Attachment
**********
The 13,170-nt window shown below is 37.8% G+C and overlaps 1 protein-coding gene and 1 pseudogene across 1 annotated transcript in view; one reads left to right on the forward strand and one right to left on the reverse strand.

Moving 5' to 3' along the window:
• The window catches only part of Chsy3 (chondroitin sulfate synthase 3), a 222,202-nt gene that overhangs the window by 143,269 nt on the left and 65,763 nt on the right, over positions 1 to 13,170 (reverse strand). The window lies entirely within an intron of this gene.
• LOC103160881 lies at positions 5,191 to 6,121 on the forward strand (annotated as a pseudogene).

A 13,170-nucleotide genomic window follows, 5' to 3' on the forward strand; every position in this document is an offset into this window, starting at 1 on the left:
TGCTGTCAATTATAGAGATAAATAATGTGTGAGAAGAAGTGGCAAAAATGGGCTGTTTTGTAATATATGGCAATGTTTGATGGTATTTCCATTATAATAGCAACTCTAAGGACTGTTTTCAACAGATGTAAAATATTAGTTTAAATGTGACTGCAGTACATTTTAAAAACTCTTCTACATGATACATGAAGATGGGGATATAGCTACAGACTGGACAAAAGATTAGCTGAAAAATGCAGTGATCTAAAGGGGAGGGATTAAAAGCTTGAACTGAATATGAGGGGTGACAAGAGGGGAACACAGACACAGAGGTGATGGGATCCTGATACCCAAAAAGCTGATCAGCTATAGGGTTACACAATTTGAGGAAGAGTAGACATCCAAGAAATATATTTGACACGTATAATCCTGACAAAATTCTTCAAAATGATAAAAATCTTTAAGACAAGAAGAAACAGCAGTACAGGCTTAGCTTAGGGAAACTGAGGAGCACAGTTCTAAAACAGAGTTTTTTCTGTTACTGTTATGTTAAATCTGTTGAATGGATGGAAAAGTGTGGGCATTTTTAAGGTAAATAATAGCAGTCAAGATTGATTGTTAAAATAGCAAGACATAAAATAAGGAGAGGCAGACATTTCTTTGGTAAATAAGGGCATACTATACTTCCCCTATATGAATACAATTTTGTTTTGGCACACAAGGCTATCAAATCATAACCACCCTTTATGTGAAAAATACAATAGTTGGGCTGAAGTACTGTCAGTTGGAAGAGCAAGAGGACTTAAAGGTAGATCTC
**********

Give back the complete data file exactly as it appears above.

The 13,170-nt window shown below is 37.8% G+C and overlaps 1 protein-coding gene and 1 pseudogene across 1 annotated transcript in view; one reads left to right on the forward strand and one right to left on the reverse strand.

Moving 5' to 3' along the window:
• The window catches only part of Chsy3 (chondroitin sulfate synthase 3), a 222,202-nt gene that overhangs the window by 143,269 nt on the left and 65,763 nt on the right, over positions 1 to 13,170 (reverse strand). The window lies entirely within an intron of this gene.
• LOC103160881 lies at positions 5,191 to 6,121 on the forward strand (annotated as a pseudogene).

A 13,170-nucleotide genomic window follows, 5' to 3' on the forward strand; every position in this document is an offset into this window, starting at 1 on the left:
TGCTGTCAATTATAGAGATAAATAATGTGTGAGAAGAAGTGGCAAAAATGGGCTGTTTTGTAATATATGGCAATGTTTGATGGTATTTCCATTATAATAGCAACTCTAAGGACTGTTTTCAACAGATGTAAAATATTAGTTTAAATGTGACTGCAGTACATTTTAAAAACTCTTCTACATGATACATGAAGATGGGGATATAGCTACAGACTGGACAAAAGATTAGCTGAAAAATGCAGTGATCTAAAGGGGAGGGATTAAAAGCTTGAACTGAATATGAGGGGTGACAAGAGGGGAACACAGACACAGAGGTGATGGGATCCTGATACCCAAAAAGCTGATCAGCTATAGGGTTACACAATTTGAGGAAGAGTAGACATCCAAGAAATATATTTGACACGTATAATCCTGACAAAATTCTTCAAAATGATAAAAATCTTTAAGACAAGAAGAAACAGCAGTACAGGCTTAGCTTAGGGAAACTGAGGAGCACAGTTCTAAAACAGAGTTTTTTCTGTTACTGTTATGTTAAATCTGTTGAATGGATGGAAAAGTGTGGGCATTTTTAAGGTAAATAATAGCAGTCAAGATTGATTGTTAAAATAGCAAGACATAAAATAAGGAGAGGCAGACATTTCTTTGGTAAATAAGGGCATACTATACTTCCCCTATATGAATACAATTTTGTTTTGGCACACAAGGCTATCAAATCATAACCACCCTTTATGTGAAAAATACAATAGTTGGGCTGAAGTACTGTCAGTTGGAAGAGCAAGAGGACTTAAAGGTAGATCTC